Even as someone who isn't all that interested in the “healthy lifestyle” trends of today, I find it interesting to see the sort of visceral reactions that stocks like Hain Celestial (Nasdaq:HAIN), White Wave (Nasdaq:WWAV), and Annie's (Nasdaq:BNNY) provoke in investors/readers. In particular, there appears to be a very vocal percentage out there that are just incensed over the valuation and attention these stocks get and absolutely insistent that healthy/organic eating is just a fad.
Whether it's a fad or not (I happen to lean toward “not”, even though I don't participate), there's no question that these stocks have generated some sizable expectations on the Street. As one of the veterans of the sector, Hain Celestial is a good case in point – today's valuation already more than incorporates assumptions that Hain will significantly outgrow the packaged food sector and generate above-average long-term profits. So much so, in fact, that I find it hard to see how the company can live up to (or grow into) these expectations.
Strong Results Clearly Don't Hurt
Hain Celestial did no harm to the stock's cause with fiscal four quarter earnings that slightly exceeded both top and bottom line expectations.

Revenue rose 32% as reported, good for a small (2%) beat versus the average of Street estimates. U.S. sales rose almost 18%, while acquisitions helped U.K. sales to more than double. Rest of World revenue increased 11% for the period. Stripping out acquisitions, management indicated that organic revenue growth was in “high single digits”, a figure that broadly meshes with the Nielsen data from the quarter. 
Hain's margins were better, but still need to improve further. Gross margin rose 40bp on an adjusted basis, while adjusted operating income rose 37% and the adjusted operating margin rose 40bp. These numbers looked slightly below expectation, though, and Hain Celestial beat the bottom-line EPS estimate with the help of a lower than expected tax rate.
Growth Versus Operating Leverage
Hain Celestial has been a strong grower for a while now, as a combination of internally-driven organic growth (both product introductions and expanded distribution) and serial acquisitions have led to nearly 14% compound annual revenue growth over the past decade. With that, company brands like Arrowhead Mills, Terra Chips, and Greek Gods can be found in most retailers, including Whole Foods (NYSE:WFM) as well as Wal-Mart (NYSE:WMT), Target (NYSE:TGT), and Kroger (NYSE:KR).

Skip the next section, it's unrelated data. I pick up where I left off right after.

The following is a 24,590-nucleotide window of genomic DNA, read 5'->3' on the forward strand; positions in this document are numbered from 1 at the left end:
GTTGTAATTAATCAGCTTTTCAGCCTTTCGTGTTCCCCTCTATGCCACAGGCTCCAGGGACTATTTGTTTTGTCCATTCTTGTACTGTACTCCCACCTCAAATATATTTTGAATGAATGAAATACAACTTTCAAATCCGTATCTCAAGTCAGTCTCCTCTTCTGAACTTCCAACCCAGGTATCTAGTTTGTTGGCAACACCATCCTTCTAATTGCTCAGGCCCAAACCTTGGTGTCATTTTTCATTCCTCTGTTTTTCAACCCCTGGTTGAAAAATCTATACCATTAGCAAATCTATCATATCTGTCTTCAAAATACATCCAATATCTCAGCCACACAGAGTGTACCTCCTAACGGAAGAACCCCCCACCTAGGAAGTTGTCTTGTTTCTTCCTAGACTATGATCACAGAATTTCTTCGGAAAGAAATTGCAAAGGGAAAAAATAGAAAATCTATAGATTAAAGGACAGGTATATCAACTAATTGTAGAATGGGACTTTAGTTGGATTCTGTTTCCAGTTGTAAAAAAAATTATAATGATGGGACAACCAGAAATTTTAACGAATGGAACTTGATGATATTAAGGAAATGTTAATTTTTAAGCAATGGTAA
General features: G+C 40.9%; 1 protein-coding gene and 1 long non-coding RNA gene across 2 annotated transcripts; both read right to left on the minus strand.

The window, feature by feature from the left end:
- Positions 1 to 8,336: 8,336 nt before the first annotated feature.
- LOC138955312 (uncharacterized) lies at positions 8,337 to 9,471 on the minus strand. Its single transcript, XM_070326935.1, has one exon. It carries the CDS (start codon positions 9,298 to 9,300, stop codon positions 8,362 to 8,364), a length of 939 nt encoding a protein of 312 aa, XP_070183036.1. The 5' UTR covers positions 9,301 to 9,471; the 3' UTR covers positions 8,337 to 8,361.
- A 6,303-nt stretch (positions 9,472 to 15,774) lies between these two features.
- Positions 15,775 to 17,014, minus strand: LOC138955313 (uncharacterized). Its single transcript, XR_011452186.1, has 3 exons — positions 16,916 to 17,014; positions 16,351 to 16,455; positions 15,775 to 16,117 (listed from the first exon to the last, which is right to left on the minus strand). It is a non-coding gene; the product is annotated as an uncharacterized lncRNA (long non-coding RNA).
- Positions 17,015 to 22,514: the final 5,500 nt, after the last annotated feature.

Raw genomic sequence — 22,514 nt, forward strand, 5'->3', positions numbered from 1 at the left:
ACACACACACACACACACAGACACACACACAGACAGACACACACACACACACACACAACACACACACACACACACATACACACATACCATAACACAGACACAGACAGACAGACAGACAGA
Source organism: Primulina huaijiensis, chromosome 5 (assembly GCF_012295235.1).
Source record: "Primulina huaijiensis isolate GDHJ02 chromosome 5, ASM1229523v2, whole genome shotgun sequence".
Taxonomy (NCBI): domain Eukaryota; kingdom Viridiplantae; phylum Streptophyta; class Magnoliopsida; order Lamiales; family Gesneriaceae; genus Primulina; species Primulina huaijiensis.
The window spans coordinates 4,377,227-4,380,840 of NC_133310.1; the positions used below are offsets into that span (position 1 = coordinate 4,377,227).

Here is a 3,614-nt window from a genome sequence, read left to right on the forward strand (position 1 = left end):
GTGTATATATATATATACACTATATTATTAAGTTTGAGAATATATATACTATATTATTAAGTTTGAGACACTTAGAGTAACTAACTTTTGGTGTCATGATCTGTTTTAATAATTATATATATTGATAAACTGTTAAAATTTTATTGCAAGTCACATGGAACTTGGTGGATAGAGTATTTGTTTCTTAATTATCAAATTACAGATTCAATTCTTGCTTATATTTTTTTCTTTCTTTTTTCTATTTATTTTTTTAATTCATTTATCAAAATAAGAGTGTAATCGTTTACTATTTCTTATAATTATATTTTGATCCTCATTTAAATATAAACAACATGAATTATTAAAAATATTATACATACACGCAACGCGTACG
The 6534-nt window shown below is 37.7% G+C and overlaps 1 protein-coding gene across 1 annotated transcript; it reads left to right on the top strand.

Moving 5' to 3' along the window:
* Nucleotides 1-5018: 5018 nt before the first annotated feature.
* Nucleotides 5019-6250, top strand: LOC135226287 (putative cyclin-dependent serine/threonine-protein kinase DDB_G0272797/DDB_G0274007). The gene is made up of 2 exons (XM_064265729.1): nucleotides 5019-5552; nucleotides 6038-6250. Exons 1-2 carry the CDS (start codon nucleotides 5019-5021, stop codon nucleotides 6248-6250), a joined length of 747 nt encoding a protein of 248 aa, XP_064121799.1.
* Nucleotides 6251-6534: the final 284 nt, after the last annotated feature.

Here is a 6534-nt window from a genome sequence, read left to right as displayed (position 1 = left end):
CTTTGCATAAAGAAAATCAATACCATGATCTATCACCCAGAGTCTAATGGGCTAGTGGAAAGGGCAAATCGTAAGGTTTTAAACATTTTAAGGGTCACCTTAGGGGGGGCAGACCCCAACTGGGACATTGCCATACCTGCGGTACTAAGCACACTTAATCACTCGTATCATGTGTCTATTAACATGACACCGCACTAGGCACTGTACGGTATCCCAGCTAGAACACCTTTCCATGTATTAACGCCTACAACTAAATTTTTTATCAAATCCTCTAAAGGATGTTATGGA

SEE: How To Eat Healthy Food And Save Money
While the growth has been respectable, the company still has work to do on the margins. The company's return on invested capital has never grown past the mid-single digits, free cash flow growth has lagged sales growth, and the company's gross and operating margins are still below established grocery players like Kraft (Nasdaq:KRFT) and Kellogg (NYSE:K). It's all well and good to talk about the above-average growth potential of natural/organic packaged foods, but that enhanced growth is literally not worth much if the margins are always going to lag.
It's also worth noting that natural and organic foods have increasingly attracted the attention of larger established packaged goods company. Smucker (NYSE:SJM) recently announced the acquisition of another natural/organic company (Enray), and others like Kellogg, PepsiCo (NYSE: PEP), Campbell Soup (NYSE:CPB), and General Mills (NYSE:GIS) own organic brands as well – and can often use their existing manufacturing and distribution capabilities to good effect.
The Bottom Line
I don't believe Hain Celestial has to worry about being outmaneuvered by established packaged food companies so much as whether management can drive enough growth and margin improvement to satisfy the expectations already factored into the stock's valuation. At today's price, Hain Celestrial already needs to grow cash flow at a high teens rate just to be “fairly valued”, and that doesn't leave much room for error. With that, it's hard for me to be all that positive on the shares, though I won't be surprised if strong revenue growth keeps the margin concerns at bay for at least a little while longer.
Disclosure – At the time of writing, the author did not own shares of any company mentioned in this article.

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